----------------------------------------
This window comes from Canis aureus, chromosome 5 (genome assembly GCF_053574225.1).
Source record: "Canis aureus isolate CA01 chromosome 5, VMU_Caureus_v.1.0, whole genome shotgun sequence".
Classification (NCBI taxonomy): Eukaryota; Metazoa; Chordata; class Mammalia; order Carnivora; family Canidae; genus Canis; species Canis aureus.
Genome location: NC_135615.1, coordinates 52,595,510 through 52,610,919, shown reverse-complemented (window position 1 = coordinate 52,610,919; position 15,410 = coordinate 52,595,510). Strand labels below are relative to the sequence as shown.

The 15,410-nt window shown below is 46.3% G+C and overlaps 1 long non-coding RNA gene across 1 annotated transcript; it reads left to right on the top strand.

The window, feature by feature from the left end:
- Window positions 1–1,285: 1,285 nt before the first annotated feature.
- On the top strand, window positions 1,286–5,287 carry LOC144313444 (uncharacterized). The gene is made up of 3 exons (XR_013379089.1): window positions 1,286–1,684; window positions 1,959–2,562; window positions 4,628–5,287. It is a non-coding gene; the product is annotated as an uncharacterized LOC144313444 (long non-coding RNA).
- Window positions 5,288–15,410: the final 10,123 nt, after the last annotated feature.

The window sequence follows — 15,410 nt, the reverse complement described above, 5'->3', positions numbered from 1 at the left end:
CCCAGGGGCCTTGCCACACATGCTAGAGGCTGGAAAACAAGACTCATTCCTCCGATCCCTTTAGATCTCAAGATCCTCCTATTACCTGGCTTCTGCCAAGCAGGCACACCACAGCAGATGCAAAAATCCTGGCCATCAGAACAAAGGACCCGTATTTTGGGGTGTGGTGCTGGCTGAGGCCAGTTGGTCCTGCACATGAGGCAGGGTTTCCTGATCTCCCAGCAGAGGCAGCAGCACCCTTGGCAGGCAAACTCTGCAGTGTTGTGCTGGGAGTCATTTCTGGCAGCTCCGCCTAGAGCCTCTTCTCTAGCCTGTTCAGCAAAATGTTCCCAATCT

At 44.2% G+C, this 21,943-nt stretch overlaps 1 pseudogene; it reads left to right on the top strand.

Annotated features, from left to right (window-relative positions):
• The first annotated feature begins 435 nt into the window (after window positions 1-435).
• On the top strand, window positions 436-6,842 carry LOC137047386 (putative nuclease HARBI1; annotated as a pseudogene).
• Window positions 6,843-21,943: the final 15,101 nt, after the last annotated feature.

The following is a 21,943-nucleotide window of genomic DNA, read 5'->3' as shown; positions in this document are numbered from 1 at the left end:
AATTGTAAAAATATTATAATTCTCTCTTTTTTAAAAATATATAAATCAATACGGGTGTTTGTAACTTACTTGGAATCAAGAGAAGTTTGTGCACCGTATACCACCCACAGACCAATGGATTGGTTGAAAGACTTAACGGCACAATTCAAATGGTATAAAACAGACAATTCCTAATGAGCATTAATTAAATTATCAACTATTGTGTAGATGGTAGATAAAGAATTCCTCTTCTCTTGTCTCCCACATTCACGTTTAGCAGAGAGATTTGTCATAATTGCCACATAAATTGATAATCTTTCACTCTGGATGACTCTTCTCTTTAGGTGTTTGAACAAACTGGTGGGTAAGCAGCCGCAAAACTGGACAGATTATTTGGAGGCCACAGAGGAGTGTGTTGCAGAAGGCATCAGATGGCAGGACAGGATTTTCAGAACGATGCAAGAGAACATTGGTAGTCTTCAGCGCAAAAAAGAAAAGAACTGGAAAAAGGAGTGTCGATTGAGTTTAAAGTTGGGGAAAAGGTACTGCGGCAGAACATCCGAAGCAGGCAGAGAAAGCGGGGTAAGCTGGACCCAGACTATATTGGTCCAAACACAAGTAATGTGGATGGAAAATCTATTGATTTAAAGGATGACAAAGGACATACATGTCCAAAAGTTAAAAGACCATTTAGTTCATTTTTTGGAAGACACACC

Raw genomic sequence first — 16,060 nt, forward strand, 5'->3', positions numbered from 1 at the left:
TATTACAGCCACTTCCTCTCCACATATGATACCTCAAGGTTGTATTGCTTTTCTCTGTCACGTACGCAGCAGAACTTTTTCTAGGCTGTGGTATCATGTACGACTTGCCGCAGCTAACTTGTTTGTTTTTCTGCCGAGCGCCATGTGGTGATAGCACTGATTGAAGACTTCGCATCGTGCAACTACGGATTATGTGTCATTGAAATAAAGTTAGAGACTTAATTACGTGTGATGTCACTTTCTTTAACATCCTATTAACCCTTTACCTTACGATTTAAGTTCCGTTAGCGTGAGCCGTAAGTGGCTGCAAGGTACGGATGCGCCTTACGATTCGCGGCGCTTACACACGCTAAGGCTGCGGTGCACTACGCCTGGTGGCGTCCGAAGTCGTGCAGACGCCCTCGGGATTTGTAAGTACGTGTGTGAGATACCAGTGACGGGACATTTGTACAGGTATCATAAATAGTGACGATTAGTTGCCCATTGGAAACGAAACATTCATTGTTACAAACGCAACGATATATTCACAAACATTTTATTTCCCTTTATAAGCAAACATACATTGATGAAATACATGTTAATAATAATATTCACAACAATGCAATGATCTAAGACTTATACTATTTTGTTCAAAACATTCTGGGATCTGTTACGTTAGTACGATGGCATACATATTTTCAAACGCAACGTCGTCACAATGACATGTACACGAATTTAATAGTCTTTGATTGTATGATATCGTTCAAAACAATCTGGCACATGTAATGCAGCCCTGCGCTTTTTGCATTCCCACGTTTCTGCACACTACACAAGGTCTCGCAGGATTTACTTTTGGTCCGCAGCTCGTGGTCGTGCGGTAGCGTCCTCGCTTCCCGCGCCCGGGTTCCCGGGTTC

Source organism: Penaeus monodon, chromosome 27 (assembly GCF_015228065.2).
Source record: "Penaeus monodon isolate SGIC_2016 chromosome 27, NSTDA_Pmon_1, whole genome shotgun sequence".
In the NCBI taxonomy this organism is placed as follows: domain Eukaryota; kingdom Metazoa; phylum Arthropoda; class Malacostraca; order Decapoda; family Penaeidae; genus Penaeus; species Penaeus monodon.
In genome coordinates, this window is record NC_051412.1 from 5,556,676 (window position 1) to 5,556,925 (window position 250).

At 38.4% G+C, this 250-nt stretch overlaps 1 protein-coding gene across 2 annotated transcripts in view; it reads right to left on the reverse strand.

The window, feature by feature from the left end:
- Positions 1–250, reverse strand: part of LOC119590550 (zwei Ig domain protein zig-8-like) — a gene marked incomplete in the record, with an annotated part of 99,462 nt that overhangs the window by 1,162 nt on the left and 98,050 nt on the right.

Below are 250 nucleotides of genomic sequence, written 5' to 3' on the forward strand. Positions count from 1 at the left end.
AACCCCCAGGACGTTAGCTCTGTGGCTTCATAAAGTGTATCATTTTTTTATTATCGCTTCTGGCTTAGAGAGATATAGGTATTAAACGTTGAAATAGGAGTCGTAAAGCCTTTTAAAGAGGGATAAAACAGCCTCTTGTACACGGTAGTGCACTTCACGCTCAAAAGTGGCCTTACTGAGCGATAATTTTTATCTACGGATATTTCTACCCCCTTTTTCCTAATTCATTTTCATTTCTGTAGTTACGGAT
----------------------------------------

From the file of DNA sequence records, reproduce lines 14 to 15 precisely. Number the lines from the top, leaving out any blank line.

• The first annotated feature begins 435 nt into the window (after window positions 1-435).
• On the top strand, window positions 436-6,842 carry LOC137047386 (putative nuclease HARBI1; annotated as a pseudogene).